Your home is just that – yours. You own it, so no one can force you to leave if you don’t want to. However, it is best to make yourself scarce when you’re trying to sell it. Most real estate agents are too polite or tactful to bluntly say so, but all of them would very much prefer it if you disappeared while prospective buyers tour your residence. Hanging around makes you look desperate to sell, increases the risk you’ll say something you shouldn’t, and makes most home shoppers incredibly uncomfortable. You may not want to leave, but there are many good reasons why you should.
Coming Off Desperate
Buyers tend to view clingy sellers as desperate. A pesky seller who insists on overstating all the home’s positive benefits can appear too overpowering for a potential purchaser. Not only that, sellers who are present during a showing might give off the impression that they are overbearing, difficult to work with or are not trusting. If your home is sound, why do you need to hover around and oversee showings? Some buyers who sense desperation will circle like sharks in the water and try to beat you up on the home’s price. Others will brand you as overbearing and assume working with you will be far more trouble than the home is worth.
Open Mouth, Insert Foot
Yes, it’s true that a homeowner knows more details about a property than anyone else. You may think that talking to buyers yourself is the best way to convey accurate information, but saying too much can blow a deal. Sellers often inadvertently reveal something damaging without realizing it. Telling a buyer, for instance, how much you love the house and hate to leave it can make them think you’ll stay too firm on the price. A funny quip about a neighbor’s weird habit may turn a buyer off. Even seemingly innocent statements may reveal more than they should, so leave the small talk to their agent. Don’t risk revealing confidential information or disclosing information that could bring you a lower offer.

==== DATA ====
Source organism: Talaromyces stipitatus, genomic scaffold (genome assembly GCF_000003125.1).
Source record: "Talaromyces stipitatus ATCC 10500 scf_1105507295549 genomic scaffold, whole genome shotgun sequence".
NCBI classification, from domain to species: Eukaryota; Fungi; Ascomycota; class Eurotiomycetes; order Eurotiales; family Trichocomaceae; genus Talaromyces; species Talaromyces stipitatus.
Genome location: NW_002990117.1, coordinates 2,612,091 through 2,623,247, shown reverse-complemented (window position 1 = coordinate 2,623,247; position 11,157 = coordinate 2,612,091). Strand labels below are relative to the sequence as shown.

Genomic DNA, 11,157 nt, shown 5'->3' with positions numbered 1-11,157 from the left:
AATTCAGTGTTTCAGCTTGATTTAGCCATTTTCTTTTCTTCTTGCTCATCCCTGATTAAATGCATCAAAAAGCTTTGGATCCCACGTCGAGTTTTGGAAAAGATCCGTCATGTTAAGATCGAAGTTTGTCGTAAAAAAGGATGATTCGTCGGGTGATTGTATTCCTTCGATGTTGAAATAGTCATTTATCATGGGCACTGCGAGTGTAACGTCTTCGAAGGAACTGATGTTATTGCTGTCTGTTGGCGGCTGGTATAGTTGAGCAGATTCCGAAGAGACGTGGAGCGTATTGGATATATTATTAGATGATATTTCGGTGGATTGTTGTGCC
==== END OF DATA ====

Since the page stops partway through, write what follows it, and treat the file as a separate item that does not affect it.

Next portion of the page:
Persistent sellers who resist leaving the home during a showing should take a step back and consider how the buyer feels when the owner is present. Many buyers feel uncomfortable when viewing a home while the owner is waiting in the next room. Buyers like to check out the closets and peek into cupboards, and they feel conflicted doing so with a seller present. Buyers also like to critique a home and discuss aspects of it with their spouse or agent, and they don’t want to do so in the seller’s presence. Buyers tend to fear revealing that they like a home as it gives the seller more bargaining power. They also won’t criticize a home as they fear insulting the seller.
The Lived-in Look
It’s hard to keep a house spotless while you’re using it; however, sellers who remain during showings often ignore the little things. You can’t, for example, put away your kids’ toys if they’re currently playing with them. Avoid presenting an unkempt look by doing a quick declutter before the showing and then leaving so the home stays neat and tidy for the buyers.
If you cannot leave, it is best to sit quietly in an out of the way corner and not engage the buyers in conversation. Prospective buyers judge a home’s feel as well as its features, and your presence can create an awkward, crowded vibe. A homeowner hovering in the background can also make a potential buyer uncomfortable when he’s viewing your home.
A Note to Renters:
If you’re renting a property and your landlord is selling, you admittedly have a bit less incentive to leave during showings. While your landlord can’t force you to leave during showings, any interference with the landlord’s ability to sell or show the home might result in the termination of your lease or another uncomfortable situation. Read your lease carefully. Some leases do dictate how a tenant is expected to behave if the landlord elects to sell the property. Many states, including Florida, require that your landlord give you 24 hours notice before entering the property, so you should know in advance of a showing and have time to make other plans.